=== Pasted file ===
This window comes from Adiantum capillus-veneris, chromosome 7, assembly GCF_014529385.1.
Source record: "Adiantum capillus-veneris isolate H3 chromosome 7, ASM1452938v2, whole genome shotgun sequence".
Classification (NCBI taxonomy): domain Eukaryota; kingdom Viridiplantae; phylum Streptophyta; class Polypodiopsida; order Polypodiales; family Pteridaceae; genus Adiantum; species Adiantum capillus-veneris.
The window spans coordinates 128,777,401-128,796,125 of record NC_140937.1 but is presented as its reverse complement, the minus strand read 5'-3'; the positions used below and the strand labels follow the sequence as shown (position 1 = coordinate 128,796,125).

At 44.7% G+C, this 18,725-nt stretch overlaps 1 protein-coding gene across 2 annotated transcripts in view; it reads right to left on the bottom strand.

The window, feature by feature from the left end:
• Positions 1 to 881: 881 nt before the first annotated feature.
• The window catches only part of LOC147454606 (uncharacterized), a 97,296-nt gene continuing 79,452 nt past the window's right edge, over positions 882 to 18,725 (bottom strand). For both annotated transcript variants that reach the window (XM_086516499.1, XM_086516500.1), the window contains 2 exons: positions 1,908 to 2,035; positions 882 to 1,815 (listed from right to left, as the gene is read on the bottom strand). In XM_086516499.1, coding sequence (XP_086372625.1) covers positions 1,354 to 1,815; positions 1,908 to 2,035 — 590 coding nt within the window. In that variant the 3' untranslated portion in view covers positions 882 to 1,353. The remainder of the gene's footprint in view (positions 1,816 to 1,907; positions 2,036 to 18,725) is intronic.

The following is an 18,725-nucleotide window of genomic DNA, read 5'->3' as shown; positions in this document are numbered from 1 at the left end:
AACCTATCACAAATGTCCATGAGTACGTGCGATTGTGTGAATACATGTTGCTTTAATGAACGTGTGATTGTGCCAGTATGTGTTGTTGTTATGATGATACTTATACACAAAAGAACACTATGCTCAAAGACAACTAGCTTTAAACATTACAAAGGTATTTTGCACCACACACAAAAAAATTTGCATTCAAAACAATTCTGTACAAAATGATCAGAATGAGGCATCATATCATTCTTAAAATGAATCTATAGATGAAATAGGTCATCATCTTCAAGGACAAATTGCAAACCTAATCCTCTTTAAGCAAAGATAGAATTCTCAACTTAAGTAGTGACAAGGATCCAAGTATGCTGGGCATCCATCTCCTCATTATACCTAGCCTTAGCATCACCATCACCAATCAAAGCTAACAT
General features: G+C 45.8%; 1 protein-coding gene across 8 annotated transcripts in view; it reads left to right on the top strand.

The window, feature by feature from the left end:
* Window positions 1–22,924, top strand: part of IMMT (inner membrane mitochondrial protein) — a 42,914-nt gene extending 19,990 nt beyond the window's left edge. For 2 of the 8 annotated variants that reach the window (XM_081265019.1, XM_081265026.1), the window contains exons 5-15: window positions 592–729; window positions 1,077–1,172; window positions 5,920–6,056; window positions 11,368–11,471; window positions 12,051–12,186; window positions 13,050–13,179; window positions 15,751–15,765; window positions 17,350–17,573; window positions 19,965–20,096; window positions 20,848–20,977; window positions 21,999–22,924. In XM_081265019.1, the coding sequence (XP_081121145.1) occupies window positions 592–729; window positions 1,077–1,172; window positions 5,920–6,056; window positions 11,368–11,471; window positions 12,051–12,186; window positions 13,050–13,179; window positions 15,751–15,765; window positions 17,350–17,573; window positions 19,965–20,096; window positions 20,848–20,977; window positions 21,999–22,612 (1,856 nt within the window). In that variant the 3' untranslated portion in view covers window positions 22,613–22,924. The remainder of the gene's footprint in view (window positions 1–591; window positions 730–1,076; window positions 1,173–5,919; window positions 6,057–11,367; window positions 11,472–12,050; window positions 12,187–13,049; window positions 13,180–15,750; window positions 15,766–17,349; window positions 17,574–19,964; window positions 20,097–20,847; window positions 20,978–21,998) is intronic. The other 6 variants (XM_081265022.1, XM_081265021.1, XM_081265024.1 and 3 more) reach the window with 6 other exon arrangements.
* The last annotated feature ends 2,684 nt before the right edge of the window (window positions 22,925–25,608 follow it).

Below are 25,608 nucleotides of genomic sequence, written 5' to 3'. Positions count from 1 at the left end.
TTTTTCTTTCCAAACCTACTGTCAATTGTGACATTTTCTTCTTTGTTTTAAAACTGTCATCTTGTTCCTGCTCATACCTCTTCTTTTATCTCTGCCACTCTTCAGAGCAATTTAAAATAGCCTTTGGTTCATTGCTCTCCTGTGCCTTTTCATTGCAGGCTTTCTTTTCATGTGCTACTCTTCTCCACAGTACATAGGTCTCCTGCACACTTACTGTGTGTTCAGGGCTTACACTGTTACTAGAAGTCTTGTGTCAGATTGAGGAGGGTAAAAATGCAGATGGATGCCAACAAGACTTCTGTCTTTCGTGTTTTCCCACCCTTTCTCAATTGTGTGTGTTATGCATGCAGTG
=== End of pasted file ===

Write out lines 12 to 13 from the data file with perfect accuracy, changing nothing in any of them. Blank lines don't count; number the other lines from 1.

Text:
The window, feature by feature from the left end:
* Window positions 1–22,924, top strand: part of IMMT (inner membrane mitochondrial protein) — a 42,914-nt gene extending 19,990 nt beyond the window's left edge. For 2 of the 8 annotated variants that reach the window (XM_081265019.1, XM_081265026.1), the window contains exons 5-15: window positions 592–729; window positions 1,077–1,172; window positions 5,920–6,056; window positions 11,368–11,471; window positions 12,051–12,186; window positions 13,050–13,179; window positions 15,751–15,765; window positions 17,350–17,573; window positions 19,965–20,096; window positions 20,848–20,977; window positions 21,999–22,924. In XM_081265019.1, the coding sequence (XP_081121145.1) occupies window positions 592–729; window positions 1,077–1,172; window positions 5,920–6,056; window positions 11,368–11,471; window positions 12,051–12,186; window positions 13,050–13,179; window positions 15,751–15,765; window positions 17,350–17,573; window positions 19,965–20,096; window positions 20,848–20,977; window positions 21,999–22,612 (1,856 nt within the window). In that variant the 3' untranslated portion in view covers window positions 22,613–22,924. The remainder of the gene's footprint in view (window positions 1–591; window positions 730–1,076; window positions 1,173–5,919; window positions 6,057–11,367; window positions 11,472–12,050; window positions 12,187–13,049; window positions 13,180–15,750; window positions 15,766–17,349; window positions 17,574–19,964; window positions 20,097–20,847; window positions 20,978–21,998) is intronic. The other 6 variants (XM_081265022.1, XM_081265021.1, XM_081265024.1 and 3 more) reach the window with 6 other exon arrangements.